More medical schools are adding an arts component to their curriculum, and some examples are below:

Continue reading

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Photo courtesy of Virginia Tech

Photo courtesy of Virginia Tech

The Multiple Mini Interview format is spreading rapidly among US medical schools. Here is a list of MD schools using MMI in the 2018-2019 application cycle:

  • Albany Medical College
  • California Northstate
  • California University of Science and Medicine
  • Central Michigan University
  • Chicago Medical School at Rosalind Franklin University
  • Duke University
  • Hofstra
  • Michigan State University College of Human Medicine (hybrid–MMI + one individual interview with a medical student)
  • New York Medical College
  • New York University
  • Oregon Health and Science University
  • Patel College of Allopathic Medicine—Nova Southeastern
  • Rutgers Robert Wood Johnson Medical School
  • San Juan Bautista (hybrid–MMI + one individual interview)
  • Stanford University
  • SUNY Upstate
  • Universidad Central Del Caribe (Puerto Rico)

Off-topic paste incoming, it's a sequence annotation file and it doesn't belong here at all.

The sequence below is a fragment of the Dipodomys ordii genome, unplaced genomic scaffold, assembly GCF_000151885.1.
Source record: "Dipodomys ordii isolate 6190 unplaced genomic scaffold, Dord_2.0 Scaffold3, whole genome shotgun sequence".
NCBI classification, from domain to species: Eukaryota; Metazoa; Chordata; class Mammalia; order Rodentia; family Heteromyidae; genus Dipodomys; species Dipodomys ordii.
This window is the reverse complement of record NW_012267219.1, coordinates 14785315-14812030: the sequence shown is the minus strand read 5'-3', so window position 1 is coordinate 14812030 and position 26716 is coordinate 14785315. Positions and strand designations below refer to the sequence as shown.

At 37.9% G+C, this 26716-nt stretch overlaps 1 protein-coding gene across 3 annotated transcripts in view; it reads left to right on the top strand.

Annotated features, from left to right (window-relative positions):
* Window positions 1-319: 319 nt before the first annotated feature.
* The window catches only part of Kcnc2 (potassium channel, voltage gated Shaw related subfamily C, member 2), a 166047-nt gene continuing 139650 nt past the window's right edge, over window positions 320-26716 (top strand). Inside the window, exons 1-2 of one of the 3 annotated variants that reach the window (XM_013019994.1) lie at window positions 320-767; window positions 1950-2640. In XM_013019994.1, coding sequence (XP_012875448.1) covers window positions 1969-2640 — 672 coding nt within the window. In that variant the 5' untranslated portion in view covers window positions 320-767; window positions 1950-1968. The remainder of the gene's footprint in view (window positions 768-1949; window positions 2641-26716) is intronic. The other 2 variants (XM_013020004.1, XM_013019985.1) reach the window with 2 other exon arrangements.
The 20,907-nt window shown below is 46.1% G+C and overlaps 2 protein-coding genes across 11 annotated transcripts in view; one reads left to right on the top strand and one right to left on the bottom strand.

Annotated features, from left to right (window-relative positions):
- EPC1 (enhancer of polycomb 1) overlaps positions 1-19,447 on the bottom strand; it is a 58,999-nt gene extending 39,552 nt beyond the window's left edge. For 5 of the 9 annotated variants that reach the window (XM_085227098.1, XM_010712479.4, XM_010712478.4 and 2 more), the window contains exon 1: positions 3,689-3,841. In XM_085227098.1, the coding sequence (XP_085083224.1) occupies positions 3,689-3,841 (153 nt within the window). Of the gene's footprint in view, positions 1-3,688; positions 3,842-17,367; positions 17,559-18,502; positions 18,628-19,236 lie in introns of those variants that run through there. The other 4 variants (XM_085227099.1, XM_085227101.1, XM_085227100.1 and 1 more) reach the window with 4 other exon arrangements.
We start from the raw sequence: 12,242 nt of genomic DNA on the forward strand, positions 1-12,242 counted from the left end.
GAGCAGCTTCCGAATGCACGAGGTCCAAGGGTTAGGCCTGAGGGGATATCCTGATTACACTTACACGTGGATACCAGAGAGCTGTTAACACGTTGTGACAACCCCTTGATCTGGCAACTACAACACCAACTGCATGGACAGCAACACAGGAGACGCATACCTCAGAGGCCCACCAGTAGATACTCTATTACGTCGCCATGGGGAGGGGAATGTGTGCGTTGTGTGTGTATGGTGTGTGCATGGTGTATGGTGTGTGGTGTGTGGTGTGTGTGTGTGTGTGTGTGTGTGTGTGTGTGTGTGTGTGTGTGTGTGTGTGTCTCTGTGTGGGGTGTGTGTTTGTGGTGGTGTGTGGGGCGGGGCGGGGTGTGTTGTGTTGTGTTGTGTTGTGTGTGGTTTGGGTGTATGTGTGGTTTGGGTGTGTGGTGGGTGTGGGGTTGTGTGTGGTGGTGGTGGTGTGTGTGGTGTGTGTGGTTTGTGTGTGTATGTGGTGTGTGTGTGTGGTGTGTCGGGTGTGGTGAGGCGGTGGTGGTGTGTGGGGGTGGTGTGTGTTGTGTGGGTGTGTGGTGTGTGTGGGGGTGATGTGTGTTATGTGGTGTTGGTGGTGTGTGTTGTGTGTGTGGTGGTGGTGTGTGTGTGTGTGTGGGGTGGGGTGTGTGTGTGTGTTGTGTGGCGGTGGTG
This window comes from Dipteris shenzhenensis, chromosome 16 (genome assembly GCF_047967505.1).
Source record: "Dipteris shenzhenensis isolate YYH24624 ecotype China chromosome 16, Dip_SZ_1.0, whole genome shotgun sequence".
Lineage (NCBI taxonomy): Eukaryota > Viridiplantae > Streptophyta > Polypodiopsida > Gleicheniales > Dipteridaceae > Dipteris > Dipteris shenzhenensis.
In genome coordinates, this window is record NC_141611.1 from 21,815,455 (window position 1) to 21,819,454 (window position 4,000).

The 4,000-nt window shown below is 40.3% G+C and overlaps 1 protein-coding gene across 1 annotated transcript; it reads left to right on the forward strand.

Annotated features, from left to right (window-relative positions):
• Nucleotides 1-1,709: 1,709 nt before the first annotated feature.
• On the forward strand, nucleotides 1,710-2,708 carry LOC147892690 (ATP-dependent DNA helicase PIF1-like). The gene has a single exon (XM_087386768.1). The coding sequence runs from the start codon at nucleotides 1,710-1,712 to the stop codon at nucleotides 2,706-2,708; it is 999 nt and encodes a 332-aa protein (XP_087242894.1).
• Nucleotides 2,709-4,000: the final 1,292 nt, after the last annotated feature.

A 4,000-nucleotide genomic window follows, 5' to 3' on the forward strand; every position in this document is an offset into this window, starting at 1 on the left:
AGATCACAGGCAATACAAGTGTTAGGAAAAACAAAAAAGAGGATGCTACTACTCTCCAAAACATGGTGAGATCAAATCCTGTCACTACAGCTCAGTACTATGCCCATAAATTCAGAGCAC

• University of Alabama (hybrid–MMI and one traditional interview)
  • University of Arizona–Tucson and Phoenix
  • University of California-Davis
  • University of California-Los Angeles
  • University of California-Riverside
  • University of California-San Diego
  • University of Cincinnati
  • University of Colorado (hybrid)
  • University of Massachusetts
  • University of Michigan (hybrid–MMI and two traditional interviews)
  • University of Minnesota Twin Cities
  • University of Mississippi
  • University of Missouri-Kansas City
  • University of Nevada–Reno campus
  • University of North Carolina (hybrid—traditional plus five MMI stations)
  • University of South Carolina Greenville (hybrid–MMI and two traditional interviews)
  • University of Texas – Austin (hybrid–MMI, one traditional interview, one group problem-solving exercise)
  • University of Toledo
  • University of Utah (hybrid–MMI, video interview, situational judgment test)
  • University of Vermont
  • Virginia Commonwealth
  • Virginia Tech
  • Wake Forest
  • Washington State
  • Wayne State (hybrid–MMI and traditional interviews)
  • Western Michigan University (hybrid–one MMI and one traditional)

For information about how to best prepare for the MMI, please refer to a previous blog post here or contact me to do a mock MMI session. Good luck!

–Liza Thompson, Expert Medical School Admissions Consulting

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The Warren Alpert Medical School at Brown has made changes to its curriculum to help medical students prepare to treat LGBTQ+ patients. The school has also added a scholarly concentration in LGBTQ+ Healthcare and Advocacy.